Last week all the residents in my house toggled around various TV networks to figure out which station had the best coverage of Virgin Galactic’s VSS Unity’s first fully-crewed space flight, launched from Spaceport America in Upham, a previously little-known locale in the Greater Truth or Consequences Metro Area. Sunday’s flight crew, which included Virgin CEO Sir Richard Branson, gained global attention for the Unity, Virgin Galactic, and Spaceport America. It also cemented first place in the commercial space race for Branson (who humbly noted when asked that being first didn’t matter. Well, no, not when you’re actually first, Sir Richard!).
It was a big, big day for New Mexico, the biggest milestone in 16 years of our commercial space flight journey. Predictably, there’s criticism. The left is cranky about billionaires going to space, because wealth equity and all. And yes, that’s a plural: Jeff Bezos heads into space next week (watch for $14.99 on Amazon Prime!) and Elon Musk, never to be left out of anything outrageously complex and cost-prohibitive, plans his own voyage in September. The right, at least in New Mexico, is mad that state money was spent to jump start the development of Spaceport America, because billionaires should build their own spaceport, and probably closer to Albuquerque where more of us live.
Everyone needs to lighten up. In a state that has had no economic plan for the future for at least three decades, here is something major. And Branson’s plan brings the fastest return which we badly need. Bezos and Musk both want to settle Mars. For now, Branson just wants to set up space tourism; launch people into zero gravity and give them views of the Earth from space, then bring them home. Virgin is an entertainment company after all.
This brings two immediate opportunities to New Mexico: operations and expansion at the Spaceport, and the associated lodging and hospitality industry that will accompany space tourists. That’s a faster build than building a million-person city on Mars by 2050 (Musk’s vision). Virgin has already mentioned building a Virgin-branded hotel for the Spaceport, and it is needed for the traffic Branson wants to attract.
Let me pause here to remind everyone, especially in the Albuquerque area, why the Spaceport is where it is. There are two places in the U.S. with zero-to-infinity air clearance for flight: the White House, and White Sands Missile Range. The Spaceport is adjacent to White Sands. So (with the state’s help, it’s true), there’s now a 2-mile long runway with access to 6,000 square miles of airspace with no air traffic restrictions, with great weather boasting an average of 340 clear flying days per year. Texas will never have that. Neither will California or Florida.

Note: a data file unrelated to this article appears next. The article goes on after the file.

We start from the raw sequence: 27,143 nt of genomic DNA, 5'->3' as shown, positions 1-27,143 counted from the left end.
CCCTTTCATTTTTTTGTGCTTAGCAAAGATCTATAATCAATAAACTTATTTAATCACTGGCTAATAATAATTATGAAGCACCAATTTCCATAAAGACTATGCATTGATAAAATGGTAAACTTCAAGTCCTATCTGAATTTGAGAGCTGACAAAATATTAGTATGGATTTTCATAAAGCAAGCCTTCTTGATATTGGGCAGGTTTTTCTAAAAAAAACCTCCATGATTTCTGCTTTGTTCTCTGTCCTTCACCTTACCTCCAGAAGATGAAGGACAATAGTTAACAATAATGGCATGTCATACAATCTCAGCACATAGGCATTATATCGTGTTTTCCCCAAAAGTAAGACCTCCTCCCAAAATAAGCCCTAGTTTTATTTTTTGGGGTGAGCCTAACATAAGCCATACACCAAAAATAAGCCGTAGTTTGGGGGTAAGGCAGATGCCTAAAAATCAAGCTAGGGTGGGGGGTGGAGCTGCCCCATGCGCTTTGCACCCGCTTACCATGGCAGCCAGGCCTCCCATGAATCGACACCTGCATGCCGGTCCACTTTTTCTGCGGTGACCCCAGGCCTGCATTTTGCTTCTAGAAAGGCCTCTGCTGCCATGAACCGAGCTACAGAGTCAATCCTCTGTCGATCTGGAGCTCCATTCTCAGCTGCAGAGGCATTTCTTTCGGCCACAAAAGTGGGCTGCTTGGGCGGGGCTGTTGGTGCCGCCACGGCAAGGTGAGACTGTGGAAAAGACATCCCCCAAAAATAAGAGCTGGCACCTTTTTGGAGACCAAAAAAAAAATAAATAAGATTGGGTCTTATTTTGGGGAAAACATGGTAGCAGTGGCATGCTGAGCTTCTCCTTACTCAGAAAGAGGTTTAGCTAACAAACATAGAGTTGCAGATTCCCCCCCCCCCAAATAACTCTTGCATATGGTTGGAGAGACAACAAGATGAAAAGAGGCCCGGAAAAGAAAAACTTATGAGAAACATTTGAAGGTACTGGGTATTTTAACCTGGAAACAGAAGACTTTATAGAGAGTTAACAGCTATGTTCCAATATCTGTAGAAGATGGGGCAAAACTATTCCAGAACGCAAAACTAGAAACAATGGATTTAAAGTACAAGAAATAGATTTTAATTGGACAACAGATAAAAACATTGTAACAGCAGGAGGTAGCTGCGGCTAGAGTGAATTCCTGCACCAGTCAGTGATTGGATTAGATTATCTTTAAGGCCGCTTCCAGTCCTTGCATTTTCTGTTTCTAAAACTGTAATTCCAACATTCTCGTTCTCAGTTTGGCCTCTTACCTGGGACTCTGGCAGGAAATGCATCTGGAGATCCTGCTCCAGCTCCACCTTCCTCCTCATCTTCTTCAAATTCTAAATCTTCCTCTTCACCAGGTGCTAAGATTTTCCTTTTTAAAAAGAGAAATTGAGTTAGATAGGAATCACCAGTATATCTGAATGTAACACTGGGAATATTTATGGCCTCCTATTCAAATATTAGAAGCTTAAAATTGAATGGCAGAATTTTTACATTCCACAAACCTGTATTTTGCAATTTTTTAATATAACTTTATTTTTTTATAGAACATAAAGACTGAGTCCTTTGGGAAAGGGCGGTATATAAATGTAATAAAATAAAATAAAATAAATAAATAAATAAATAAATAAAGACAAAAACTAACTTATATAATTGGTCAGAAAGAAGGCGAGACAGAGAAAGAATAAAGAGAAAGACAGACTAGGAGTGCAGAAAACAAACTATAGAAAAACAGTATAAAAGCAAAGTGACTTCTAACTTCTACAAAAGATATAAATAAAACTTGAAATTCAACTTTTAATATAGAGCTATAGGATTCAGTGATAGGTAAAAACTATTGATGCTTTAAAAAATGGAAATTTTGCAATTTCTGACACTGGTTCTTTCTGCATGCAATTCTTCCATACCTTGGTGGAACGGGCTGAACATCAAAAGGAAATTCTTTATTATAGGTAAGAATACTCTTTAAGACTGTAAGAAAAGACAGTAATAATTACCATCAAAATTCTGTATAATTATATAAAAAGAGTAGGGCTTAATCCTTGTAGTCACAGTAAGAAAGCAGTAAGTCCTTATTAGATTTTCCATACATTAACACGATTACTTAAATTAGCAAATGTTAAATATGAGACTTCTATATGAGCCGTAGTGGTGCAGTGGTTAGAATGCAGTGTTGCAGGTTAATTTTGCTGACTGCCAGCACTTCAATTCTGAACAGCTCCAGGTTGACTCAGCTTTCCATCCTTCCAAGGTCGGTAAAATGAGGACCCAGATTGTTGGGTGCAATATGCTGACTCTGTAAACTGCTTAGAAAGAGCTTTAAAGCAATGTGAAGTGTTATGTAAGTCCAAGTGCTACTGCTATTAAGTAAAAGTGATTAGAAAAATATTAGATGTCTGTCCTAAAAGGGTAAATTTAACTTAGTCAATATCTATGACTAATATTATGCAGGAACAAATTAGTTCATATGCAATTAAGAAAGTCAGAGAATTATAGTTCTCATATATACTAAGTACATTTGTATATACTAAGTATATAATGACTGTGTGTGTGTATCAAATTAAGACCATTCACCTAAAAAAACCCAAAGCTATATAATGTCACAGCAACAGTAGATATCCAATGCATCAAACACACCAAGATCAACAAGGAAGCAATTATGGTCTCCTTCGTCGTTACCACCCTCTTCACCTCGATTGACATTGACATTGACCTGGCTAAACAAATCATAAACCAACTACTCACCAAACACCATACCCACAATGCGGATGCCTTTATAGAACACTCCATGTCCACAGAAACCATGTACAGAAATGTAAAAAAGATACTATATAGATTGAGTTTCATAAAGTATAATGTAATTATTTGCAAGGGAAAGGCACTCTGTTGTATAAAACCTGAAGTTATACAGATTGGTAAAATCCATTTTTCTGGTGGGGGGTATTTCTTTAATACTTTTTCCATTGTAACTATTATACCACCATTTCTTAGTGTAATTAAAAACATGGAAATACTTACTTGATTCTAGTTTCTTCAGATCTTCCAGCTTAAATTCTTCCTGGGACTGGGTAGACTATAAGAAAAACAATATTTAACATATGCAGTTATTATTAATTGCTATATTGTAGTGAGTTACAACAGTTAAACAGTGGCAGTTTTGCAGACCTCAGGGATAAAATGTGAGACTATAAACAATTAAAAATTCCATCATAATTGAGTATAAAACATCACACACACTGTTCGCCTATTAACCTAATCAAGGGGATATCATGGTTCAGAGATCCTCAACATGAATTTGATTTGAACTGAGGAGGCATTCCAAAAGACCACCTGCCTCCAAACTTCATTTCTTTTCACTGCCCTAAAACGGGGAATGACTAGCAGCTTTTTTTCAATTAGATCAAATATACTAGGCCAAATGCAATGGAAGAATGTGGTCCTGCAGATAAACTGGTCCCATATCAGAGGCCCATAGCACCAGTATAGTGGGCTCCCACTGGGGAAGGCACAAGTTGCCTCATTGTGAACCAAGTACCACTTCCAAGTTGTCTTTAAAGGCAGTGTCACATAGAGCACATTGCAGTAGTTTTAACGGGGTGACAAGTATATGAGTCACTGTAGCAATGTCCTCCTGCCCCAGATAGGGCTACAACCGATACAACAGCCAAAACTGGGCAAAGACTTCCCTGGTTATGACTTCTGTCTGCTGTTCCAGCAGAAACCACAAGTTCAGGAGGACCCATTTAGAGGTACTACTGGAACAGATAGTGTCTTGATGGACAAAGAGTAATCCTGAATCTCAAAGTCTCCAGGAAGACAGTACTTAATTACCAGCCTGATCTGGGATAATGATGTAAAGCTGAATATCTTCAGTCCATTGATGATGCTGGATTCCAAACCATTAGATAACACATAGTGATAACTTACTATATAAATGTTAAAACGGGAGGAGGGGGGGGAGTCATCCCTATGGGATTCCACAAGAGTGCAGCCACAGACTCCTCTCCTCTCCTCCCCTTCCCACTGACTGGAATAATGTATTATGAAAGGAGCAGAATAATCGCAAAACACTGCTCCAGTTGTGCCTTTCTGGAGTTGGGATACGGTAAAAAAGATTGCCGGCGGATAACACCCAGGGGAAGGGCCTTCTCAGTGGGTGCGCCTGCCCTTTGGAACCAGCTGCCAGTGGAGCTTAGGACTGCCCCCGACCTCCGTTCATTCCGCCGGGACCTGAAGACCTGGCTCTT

And Upham is 143 miles from Albuquerque and 126 miles from El Paso. So for a major airport, it’s a coin toss, although I am just guessing that the first round of space tourists might be flying private anyway, direct to the Spaceport.
And if the billionaires aren’t going to race to commercial manned space flight, lefty friends, who is? Non-profits? The Heifer Fund? This is a great use of billionaire petty cash. And to my no-state-funds friends on the right, I am sorry. This is the story of state economic development in the 21st century: you want the big players, you got to put some skin in the game. To win the deal, you have to offer the best deal, which means putting up some principal yourself.
About 200 people are employed right now by the Spaceport in New Mexico: 180 by Virgin Galactic, and 20 by the Spaceport Authority. A quick online search shows about 50 more job openings right now, if you include the dozen or so remote (work from anywhere) positions. That’s expected to grow to 500 in three years. That doesn’t include the hospitality and tourism jobs that will come with space tourists, and the larger economic footprint to be felt by Sierra and Doña Ana counties. And the Spaceport isn’t just Virgin’s show. There are three other aviation tenants there, and that number should grow.
Here’s the job opportunity I am most excited about: Virgin Galactic is looking for a communications intern—seeking a junior or senior in college majoring in communications, must live in Las Cruces and spend six months becoming immersed in the Virgin Galactic brand (and by extension, Virgin, one of the world’s top entertainment and travel brands). That’s a once-in-a-lifetime career boost I am dying for some young New Mexican undergrad to pick up. Apply here: virginagalactic.com/careers.
Merritt Hamilton Allen is a PR executive and former Navy officer. She appears regularly as a panelist on NM PBS and is a frequent guest on News Radio KKOB. She lives amicably with her Democratic husband and Republican mother north of I-40 where they run two head of dog, and two of cat. She can be reached at email@example.com.